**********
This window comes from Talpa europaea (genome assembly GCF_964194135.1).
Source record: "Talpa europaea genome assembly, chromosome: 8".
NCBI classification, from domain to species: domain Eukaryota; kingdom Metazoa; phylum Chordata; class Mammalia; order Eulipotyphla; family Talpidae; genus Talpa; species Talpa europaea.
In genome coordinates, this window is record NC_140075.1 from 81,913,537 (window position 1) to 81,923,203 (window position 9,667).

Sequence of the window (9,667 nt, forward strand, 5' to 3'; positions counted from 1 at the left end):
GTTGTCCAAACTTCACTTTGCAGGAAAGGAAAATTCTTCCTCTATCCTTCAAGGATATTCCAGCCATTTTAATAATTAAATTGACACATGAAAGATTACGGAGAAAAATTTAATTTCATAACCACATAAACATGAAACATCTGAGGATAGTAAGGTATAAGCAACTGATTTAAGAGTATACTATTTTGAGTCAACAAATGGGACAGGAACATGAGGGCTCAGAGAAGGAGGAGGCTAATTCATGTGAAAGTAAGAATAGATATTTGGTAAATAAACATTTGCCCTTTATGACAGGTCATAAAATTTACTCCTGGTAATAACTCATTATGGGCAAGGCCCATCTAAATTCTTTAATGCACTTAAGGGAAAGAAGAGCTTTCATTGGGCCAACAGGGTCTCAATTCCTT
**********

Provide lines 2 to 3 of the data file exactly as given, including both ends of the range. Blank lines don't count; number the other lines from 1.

Source record: "Talpa europaea genome assembly, chromosome: 8".
NCBI classification, from domain to species: domain Eukaryota; kingdom Metazoa; phylum Chordata; class Mammalia; order Eulipotyphla; family Talpidae; genus Talpa; species Talpa europaea.